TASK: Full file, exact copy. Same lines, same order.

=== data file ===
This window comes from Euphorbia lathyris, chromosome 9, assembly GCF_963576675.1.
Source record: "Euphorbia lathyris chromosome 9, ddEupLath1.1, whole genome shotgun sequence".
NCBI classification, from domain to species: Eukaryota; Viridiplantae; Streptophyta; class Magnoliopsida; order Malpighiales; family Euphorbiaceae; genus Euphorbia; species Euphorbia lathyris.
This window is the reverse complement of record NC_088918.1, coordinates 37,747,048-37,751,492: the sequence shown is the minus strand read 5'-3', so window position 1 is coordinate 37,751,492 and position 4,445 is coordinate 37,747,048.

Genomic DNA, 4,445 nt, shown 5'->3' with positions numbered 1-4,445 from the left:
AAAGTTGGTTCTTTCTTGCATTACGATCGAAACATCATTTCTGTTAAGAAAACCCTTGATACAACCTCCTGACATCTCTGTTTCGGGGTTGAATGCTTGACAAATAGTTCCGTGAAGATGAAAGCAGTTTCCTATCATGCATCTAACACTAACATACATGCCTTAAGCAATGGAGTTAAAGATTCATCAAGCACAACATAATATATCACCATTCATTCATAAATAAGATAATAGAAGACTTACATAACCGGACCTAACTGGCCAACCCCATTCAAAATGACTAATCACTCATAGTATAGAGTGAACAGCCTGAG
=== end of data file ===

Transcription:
This window comes from Euphorbia lathyris, chromosome 9, assembly GCF_963576675.1.
Source record: "Euphorbia lathyris chromosome 9, ddEupLath1.1, whole genome shotgun sequence".
NCBI classification, from domain to species: Eukaryota; Viridiplantae; Streptophyta; class Magnoliopsida; order Malpighiales; family Euphorbiaceae; genus Euphorbia; species Euphorbia lathyris.
This window is the reverse complement of record NC_088918.1, coordinates 37,747,048-37,751,492: the sequence shown is the minus strand read 5'-3', so window position 1 is coordinate 37,751,492 and position 4,445 is coordinate 37,747,048.

Genomic DNA, 4,445 nt, shown 5'->3' with positions numbered 1-4,445 from the left:
AAAGTTGGTTCTTTCTTGCATTACGATCGAAACATCATTTCTGTTAAGAAAACCCTTGATACAACCTCCTGACATCTCTGTTTCGGGGTTGAATGCTTGACAAATAGTTCCGTGAAGATGAAAGCAGTTTCCTATCATGCATCTAACACTAACATACATGCCTTAAGCAATGGAGTTAAAGATTCATCAAGCACAACATAATATATCACCATTCATTCATAAATAAGATAATAGAAGACTTACATAACCGGACCTAACTGGCCAACCCCATTCAAAATGACTAATCACTCATAGTATAGAGTGAACAGCCTGAG